Unlike surgery and radiation therapy, chemotherapy is a systemic treatment option. It is frequently used to treat cancers that have spread from a primary tumor to distant sites (metastasized) but can also be used to help control localized tumors in conjunction with surgery and radiation therapy. It involves the administration of various chemical drug formulations via either oral, topical or injectable (intravenous, subcutaneous or intralesional) routes. As these compounds are absorbed systemically and distributed around the body, they are indiscriminate in terms of their contact with various tissues.

However, as with most medications there is a therapeutic window in which these medications can be used to effect disease without exceeding an acceptable toxicity profile in the patient. In most instances, chemotherapy targets rapidly dividing cells, which is a characteristic of most tumor cells. Fortunately, most normal tissues are not rapidly dividing and so are minimally impacted by chemotherapy. Notable exceptions include the bone marrow and gastro-intestinal lining cells. As such adverse effects tend to be associated with either bone marrow suppression and/or gastro-intestinal upset.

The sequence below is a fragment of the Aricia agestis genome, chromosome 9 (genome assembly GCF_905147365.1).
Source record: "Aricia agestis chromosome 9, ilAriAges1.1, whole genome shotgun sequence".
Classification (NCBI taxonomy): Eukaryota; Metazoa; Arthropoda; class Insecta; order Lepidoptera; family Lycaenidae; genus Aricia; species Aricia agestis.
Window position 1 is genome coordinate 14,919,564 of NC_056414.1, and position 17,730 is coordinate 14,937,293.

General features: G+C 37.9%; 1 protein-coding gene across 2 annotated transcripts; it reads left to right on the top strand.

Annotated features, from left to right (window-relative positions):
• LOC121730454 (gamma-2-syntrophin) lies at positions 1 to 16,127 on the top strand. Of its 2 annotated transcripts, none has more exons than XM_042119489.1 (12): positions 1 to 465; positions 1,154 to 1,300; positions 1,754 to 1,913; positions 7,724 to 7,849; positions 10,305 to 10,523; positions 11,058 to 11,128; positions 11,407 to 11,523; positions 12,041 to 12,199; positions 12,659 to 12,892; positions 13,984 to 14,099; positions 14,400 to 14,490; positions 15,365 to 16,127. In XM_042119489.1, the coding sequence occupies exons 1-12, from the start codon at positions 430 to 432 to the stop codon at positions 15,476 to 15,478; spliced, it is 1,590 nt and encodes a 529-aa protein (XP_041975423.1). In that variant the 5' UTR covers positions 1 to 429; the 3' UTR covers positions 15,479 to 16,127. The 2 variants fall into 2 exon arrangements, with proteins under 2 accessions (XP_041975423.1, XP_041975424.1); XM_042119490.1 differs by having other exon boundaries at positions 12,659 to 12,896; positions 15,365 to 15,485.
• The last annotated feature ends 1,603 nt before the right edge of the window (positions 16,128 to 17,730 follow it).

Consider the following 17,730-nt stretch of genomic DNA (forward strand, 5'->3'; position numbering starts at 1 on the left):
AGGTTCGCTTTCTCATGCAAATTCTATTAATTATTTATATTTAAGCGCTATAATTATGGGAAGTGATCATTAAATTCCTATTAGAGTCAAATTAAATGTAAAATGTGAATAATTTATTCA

Over many decades, veterinary oncologists have built up a vast knowledge of dose/toxicity profiles in domestic animals and together with advancements in the use of anti-nausea and other supportive medications, adverse effects can be kept to a minimum with tailored and individual dose regimens. In addition to these conventional chemotherapy agents, more targeted small molecule inhibitors impacting cells with specific mutations are also available in animals and there is a growing number of pharmaceutical companies investing in novel chemotherapy treatments for animal cancer patients.

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